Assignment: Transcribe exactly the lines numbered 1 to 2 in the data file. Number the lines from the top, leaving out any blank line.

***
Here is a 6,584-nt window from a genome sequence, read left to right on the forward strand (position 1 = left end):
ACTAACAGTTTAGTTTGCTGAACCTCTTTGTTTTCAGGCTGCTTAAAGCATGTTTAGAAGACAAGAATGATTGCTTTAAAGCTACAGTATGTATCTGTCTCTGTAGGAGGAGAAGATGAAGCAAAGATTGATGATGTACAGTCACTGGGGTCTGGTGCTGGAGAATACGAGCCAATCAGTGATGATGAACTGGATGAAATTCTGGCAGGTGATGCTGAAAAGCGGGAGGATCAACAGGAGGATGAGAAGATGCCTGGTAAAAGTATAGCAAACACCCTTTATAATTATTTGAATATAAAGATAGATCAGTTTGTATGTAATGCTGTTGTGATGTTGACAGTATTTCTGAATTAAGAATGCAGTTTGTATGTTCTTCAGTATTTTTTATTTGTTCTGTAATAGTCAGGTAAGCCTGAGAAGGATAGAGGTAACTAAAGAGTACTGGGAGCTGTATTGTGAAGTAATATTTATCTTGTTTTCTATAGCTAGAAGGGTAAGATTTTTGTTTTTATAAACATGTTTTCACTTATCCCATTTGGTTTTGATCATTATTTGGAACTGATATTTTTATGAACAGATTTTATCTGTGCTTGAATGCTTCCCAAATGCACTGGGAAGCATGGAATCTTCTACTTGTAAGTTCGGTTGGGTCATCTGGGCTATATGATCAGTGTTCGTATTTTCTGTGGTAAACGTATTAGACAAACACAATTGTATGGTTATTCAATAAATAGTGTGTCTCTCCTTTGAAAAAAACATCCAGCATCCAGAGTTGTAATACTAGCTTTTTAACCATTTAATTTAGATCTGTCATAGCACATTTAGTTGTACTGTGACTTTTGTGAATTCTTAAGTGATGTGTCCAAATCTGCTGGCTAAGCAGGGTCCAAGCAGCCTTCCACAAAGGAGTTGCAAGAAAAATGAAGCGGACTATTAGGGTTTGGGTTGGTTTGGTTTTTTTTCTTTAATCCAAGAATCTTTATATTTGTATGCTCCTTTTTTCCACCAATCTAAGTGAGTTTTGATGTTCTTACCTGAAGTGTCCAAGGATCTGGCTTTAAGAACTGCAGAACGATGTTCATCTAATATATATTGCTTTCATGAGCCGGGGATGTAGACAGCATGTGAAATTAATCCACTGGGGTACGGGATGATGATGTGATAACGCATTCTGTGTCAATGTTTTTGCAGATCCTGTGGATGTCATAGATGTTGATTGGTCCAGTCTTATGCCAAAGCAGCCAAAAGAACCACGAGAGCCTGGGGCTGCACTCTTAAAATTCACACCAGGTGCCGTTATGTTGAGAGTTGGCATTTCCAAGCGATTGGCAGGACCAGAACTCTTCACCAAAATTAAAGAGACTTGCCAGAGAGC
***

Here is a 6,584-nt window from a genome sequence, read left to right on the forward strand (position 1 = left end):
ACTAACAGTTTAGTTTGCTGAACCTCTTTGTTTTCAGGCTGCTTAAAGCATGTTTAGAAGACAAGAATGATTGCTTTAAAGCTACAGTATGTATCTGTCTCTGTAGGAGGAGAAGATGAAGCAAAGATTGATGATGTACAGTCACTGGGGTCTGGTGCTGGAGAATACGAGCCAATCAGTGATGATGAACTGGATGAAATTCTGGCAGGTGATGCTGAAAAGCGGGAGGATCAACAGGAGGATGAGAAGATGCCTGGTAAAAGTATAGCAAACACCCTTTATAATTATTTGAATATAAAGATAGATCAGTTTGTATGTAATGCTGTTGTGATGTTGACAGTATTTCTGAATTAAGAATGCAGTTTGTATGTTCTTCAGTATTTTTTATTTGTTCTGTAATAGTCAGGTAAGCCTGAGAAGGATAGAGGTAACTAAAGAGTACTGGGAGCTGTATTGTGAAGTAATATTTATCTTGTTTTCTATAGCTAGAAGGGTAAGATTTTTGTTTTTATAAACATGTTTTCACTTATCCCATTTGGTTTTGATCATTATTTGGAACTGATATTTTTATGAACAGATTTTATCTGTGCTTGAATGCTTCCCAAATGCACTGGGAAGCATGGAATCTTCTACTTGTAAGTTCGGTTGGGTCATCTGGGCTATATGATCAGTGTTCGTATTTTCTGTGGTAAACGTATTAGACAAACACAATTGTATGGTTATTCAATAAATAGTGTGTCTCTCCTTTGAAAAAAACATCCAGCATCCAGAGTTGTAATACTAGCTTTTTAACCATTTAATTTAGATCTGTCATAGCACATTTAGTTGTACTGTGACTTTTGTGAATTCTTAAGTGATGTGTCCAAATCTGCTGGCTAAGCAGGGTCCAAGCAGCCTTCCACAAAGGAGTTGCAAGAAAAATGAAGCGGACTATTAGGGTTTGGGTTGGTTTGGTTTTTTTTCTTTAATCCAAGAATCTTTATATTTGTATGCTCCTTTTTTCCACCAATCTAAGTGAGTTTTGATGTTCTTACCTGAAGTGTCCAAGGATCTGGCTTTAAGAACTGCAGAACGATGTTCATCTAATATATATTGCTTTCATGAGCCGGGGATGTAGACAGCATGTGAAATTAATCCACTGGGGTACGGGATGATGATGTGATAACGCATTCTGTGTCAATGTTTTTGCAGATCCTGTGGATGTCATAGATGTTGATTGGTCCAGTCTTATGCCAAAGCAGCCAAAAGAACCACGAGAGCCTGGGGCTGCACTCTTAAAATTCACACCAGGTGCCGTTATGTTGAGAGTTGGCATTTCCAAGCGATTGGCAGGACCAGAACTCTTCACCAAAATTAAAGAGACTTGCCAGAGAGC